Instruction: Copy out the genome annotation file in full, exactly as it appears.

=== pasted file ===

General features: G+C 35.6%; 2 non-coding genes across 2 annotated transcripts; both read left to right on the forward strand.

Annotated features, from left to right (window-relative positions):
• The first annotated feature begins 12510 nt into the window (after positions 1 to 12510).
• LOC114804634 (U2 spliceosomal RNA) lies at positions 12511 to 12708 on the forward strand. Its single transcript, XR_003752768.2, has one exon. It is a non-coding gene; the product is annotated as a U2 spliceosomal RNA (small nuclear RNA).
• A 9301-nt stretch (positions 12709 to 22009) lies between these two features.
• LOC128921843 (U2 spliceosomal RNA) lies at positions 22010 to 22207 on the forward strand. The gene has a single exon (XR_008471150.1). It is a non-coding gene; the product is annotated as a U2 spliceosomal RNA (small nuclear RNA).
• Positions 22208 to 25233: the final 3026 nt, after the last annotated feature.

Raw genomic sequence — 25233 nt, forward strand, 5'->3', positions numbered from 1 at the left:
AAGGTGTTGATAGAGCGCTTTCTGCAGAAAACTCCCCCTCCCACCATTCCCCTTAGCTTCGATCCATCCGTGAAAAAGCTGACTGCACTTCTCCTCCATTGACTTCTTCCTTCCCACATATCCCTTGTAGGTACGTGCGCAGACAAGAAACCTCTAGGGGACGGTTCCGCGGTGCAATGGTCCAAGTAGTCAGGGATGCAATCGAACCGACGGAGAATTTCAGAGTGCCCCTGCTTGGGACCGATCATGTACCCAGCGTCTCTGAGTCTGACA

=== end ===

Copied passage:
General features: G+C 35.6%; 2 non-coding genes across 2 annotated transcripts; both read left to right on the forward strand.

Annotated features, from left to right (window-relative positions):
• The first annotated feature begins 12510 nt into the window (after positions 1 to 12510).
• LOC114804634 (U2 spliceosomal RNA) lies at positions 12511 to 12708 on the forward strand. Its single transcript, XR_003752768.2, has one exon. It is a non-coding gene; the product is annotated as a U2 spliceosomal RNA (small nuclear RNA).
• A 9301-nt stretch (positions 12709 to 22009) lies between these two features.
• LOC128921843 (U2 spliceosomal RNA) lies at positions 22010 to 22207 on the forward strand. The gene has a single exon (XR_008471150.1). It is a non-coding gene; the product is annotated as a U2 spliceosomal RNA (small nuclear RNA).
• Positions 22208 to 25233: the final 3026 nt, after the last annotated feature.

Raw genomic sequence — 25233 nt, forward strand, 5'->3', positions numbered from 1 at the left:
AAGGTGTTGATAGAGCGCTTTCTGCAGAAAACTCCCCCTCCCACCATTCCCCTTAGCTTCGATCCATCCGTGAAAAAGCTGACTGCACTTCTCCTCCATTGACTTCTTCCTTCCCACATATCCCTTGTAGGTACGTGCGCAGACAAGAAACCTCTAGGGGACGGTTCCGCGGTGCAATGGTCCAAGTAGTCAGGGATGCAATCGAACCGACGGAGAATTTCAGAGTGCCCCTGCTTGGGACCGATCATGTACCCAGCGTCTCTGAGTCTGACA